FIGURE 27.5. Patient positioning for the 2-point compression venous ultrasound examination. The leg is externally rotated, and the common femoral vein is imaged from the inguinal ligament to the confluence of the deep femoral and femoral veins in transverse view.


FIGURE 27.6. The 2-point compression venous ultrasound examination. The popliteal vein is imaged from a posterior approach in transverse view from the adductor canal proximally to the confluence of the tibial veins distally.


FIGURE 27.7. Transverse B-mode image of the right common femoral vein (V) in standard orientation. The indicator mark on the ultrasound probe (yellow arrow) is pointed toward the patient’s right side, so the common femoral artery (A) is lateral and the great saphenous vein (GSV) is medial.


FIGURE 27.8. Transverse B-mode image of a left popliteal vein (V) taken from the posterior approach. The popliteal vein is closer to the skin line or transducer (top of the image) than the popliteal artery (A).

In some patients, thrombus will be immediately visualized in the vein lumen (Fig. 27.9), and in those cases, probe compression may not be necessary and should be performed with caution. When thrombus is visualized, longitudinal views can be used to assess the extent of the thrombus (Fig. 27.10). A normal vein is fully compressible with probe pressure, and the vessel walls are seen to coapt completely (Fig. 27.11). Failure of the vein walls to coapt is abnormal and suggests that thrombus is present in the lumen. This is especially true for acute thrombus, which tends to be hypoechoic. In some cases, ultrasound visualization is poor, and the examination is considered as equivocal or nondiagnostic.


FIGURE 27.9. Transverse B-mode image of the right common femoral vein with thrombus visualized in the lumen (white arrows). The common femoral artery (A) is lateral to the vein.


FIGURE 27.10. Longitudinal B-mode image of a left popliteal vein with thrombus visualized in the lumen (white arrows).



FIGURE 27.11. Normal compression of a common femoral vein. A,This transverse B-mode image shows the noncompressed left common femoral vein (V) located medial to the common femoral artery (A). B,The left common femoral vein is completely compressed (white arrow), while the common femoral artery lumen remains visible (A).

Most of the reported experience with the 2-point compression examination for detection lower extremity DVT has been in the emergency room setting. A systematic review was carried out to compare the results of the 2-point compression examination as performed by emergency physicians and a complete formal diagnostic ultrasound examination of the lower extremity.12 Six eligible studies that included a total of 936 patients were analyzed, and the overall sensitivity and specificity of the 2-point compression examination were 95% and 96%, respectively. This review also identified a number of methodologic issues that could limit the generalizability of these favorable results. The main limitations of the 2-point compression examination are that it will not detect DVT limited to the inferior vena cava and iliac veins or distal DVT in the axial or muscular calf veins. However, the results of published studies suggest that DVT isolated to these very proximal and distal segments is unusual in the outpatient setting, and the majority of patients with proximal lower extremity DVT will have abnormalities at the common femoral or popliteal vein levels that can be identified by ultrasound.13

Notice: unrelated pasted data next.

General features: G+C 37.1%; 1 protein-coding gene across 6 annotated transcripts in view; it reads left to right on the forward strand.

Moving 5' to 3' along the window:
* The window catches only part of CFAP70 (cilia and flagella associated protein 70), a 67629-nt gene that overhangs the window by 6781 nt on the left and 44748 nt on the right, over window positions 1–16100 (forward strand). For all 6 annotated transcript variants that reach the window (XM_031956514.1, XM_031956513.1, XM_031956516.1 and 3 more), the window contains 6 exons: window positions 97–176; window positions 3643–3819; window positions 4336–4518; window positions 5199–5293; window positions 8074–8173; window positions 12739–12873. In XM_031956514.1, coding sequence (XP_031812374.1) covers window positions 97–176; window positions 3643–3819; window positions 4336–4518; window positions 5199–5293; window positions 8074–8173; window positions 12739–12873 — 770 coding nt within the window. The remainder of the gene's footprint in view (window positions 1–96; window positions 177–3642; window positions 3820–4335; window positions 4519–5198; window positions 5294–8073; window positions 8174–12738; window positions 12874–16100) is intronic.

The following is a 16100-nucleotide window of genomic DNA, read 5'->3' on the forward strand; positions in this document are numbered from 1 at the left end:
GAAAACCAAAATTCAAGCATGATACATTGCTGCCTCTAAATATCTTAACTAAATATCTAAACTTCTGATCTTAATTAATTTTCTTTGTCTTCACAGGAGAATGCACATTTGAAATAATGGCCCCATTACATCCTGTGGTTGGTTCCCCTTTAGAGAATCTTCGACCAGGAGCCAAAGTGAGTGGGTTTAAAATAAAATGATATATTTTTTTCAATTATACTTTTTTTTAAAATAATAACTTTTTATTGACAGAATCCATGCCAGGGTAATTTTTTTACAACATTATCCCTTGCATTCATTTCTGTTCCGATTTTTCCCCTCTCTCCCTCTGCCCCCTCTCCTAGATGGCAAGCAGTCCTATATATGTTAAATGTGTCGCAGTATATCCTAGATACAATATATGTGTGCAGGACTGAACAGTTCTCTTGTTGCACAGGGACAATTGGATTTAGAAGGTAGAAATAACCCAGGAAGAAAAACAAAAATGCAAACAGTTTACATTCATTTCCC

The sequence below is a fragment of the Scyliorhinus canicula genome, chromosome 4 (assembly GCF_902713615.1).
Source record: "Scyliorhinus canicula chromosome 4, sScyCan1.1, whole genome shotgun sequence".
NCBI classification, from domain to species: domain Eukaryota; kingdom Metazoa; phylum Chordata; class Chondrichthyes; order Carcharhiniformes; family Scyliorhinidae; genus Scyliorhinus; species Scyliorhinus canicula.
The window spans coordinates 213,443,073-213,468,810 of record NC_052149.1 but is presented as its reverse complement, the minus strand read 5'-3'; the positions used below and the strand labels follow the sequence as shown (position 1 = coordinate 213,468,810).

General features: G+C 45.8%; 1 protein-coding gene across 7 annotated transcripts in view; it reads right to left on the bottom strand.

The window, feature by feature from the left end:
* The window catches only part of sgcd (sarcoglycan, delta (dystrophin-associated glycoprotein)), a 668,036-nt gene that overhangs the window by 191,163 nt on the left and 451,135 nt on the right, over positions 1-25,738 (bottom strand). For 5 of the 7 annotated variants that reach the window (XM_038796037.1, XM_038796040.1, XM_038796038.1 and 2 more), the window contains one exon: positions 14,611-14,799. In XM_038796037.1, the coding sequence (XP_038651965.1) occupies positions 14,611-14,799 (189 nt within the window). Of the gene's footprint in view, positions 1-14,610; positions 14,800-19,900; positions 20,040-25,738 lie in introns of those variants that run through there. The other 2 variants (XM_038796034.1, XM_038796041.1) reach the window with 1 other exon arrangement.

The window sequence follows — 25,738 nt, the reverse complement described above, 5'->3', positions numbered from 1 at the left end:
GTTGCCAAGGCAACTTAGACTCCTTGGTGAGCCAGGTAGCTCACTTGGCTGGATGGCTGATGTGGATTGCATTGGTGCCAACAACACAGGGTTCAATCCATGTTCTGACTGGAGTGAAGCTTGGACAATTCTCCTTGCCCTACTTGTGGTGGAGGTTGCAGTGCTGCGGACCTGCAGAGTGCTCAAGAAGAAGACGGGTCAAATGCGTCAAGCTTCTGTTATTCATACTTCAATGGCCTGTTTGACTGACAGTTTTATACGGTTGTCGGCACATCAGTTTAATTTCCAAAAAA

When properly performed and interpreted, it is appropriate to begin or withhold anticoagulant treatment based on a positive or negative 2-point compression ultrasound examination for lower extremity DVT. Depending on the clinical probability and the results of d-dimer testing, a negative 2-point compression ultrasound examination may be sufficient to exclude a diagnosis of lower extremity DVT.14 However, when the clinical probability is high, a complete diagnostic lower extremity venous duplex should be considered to identify isolated inferior vena cava, iliac, or calf DVT, even when the 2-point compression examination is negative. When the 2-point compression examination is positive, treatment for lower extremity DVT can be initiated; however, it is always prudent to obtain a complete diagnostic lower extremity venous duplex to confirm the findings and document the extent of the thrombotic process.

Assessment after Saphenous Vein Ablation

Although the prevalence of thrombus extension from the superficial veins into the deep veins following saphenous vein ablation procedures is relatively low, it is common practice to perform an ultrasound examination within the first week after the procedure in order to identify those patients who might require anticoagulant treatment (see Chapter 29). Since these follow-up examinations only require limited imaging of the superficial veins and saphenofemoral or saphenopopliteal junctions, this assessment can be performed as a point of care examination in an office or clinic setting. The scanning skills required for this examination are similar to those described for 2-point compression venous ultrasound.

Ablation of the superficial veins can be confirmed by obtaining a transverse B-mode image and performing probe compressions. In successfully ablated veins, echogenic material is visualized within the noncompressible superficial vein lumen. The proximal extent of superficial vein thrombus and any extension into the adjacent deep vein should be assessed by transverse and longitudinal B-mode imaging and probe compression (Fig. 27.12). If the superficial vein thrombus extends into the deep vein by more than 50% of the deep vein diameter, then standard treatment for DVT is generally recommended. Lesser degrees of thrombus extension into the deep vein can be followed with serial ultrasound examinations or treated with anticoagulants, at the discretion of the physician.



FIGURE 27.12. Thrombus at the saphenofemoral junction following a great saphenous vein ablation procedure. A,Transverse B-mode image of the right common femoral vein with thrombus visualized extending into the lumen from the great saphenous vein (white arrow). B,Longitudinal B-mode image of the same right common femoral vein with thrombus extending into the lumen (white arrow).

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Apr 15, 2017 | Posted by in CARDIOLOGY | Comments Off on Vascular Applications in Point of Care Ultrasound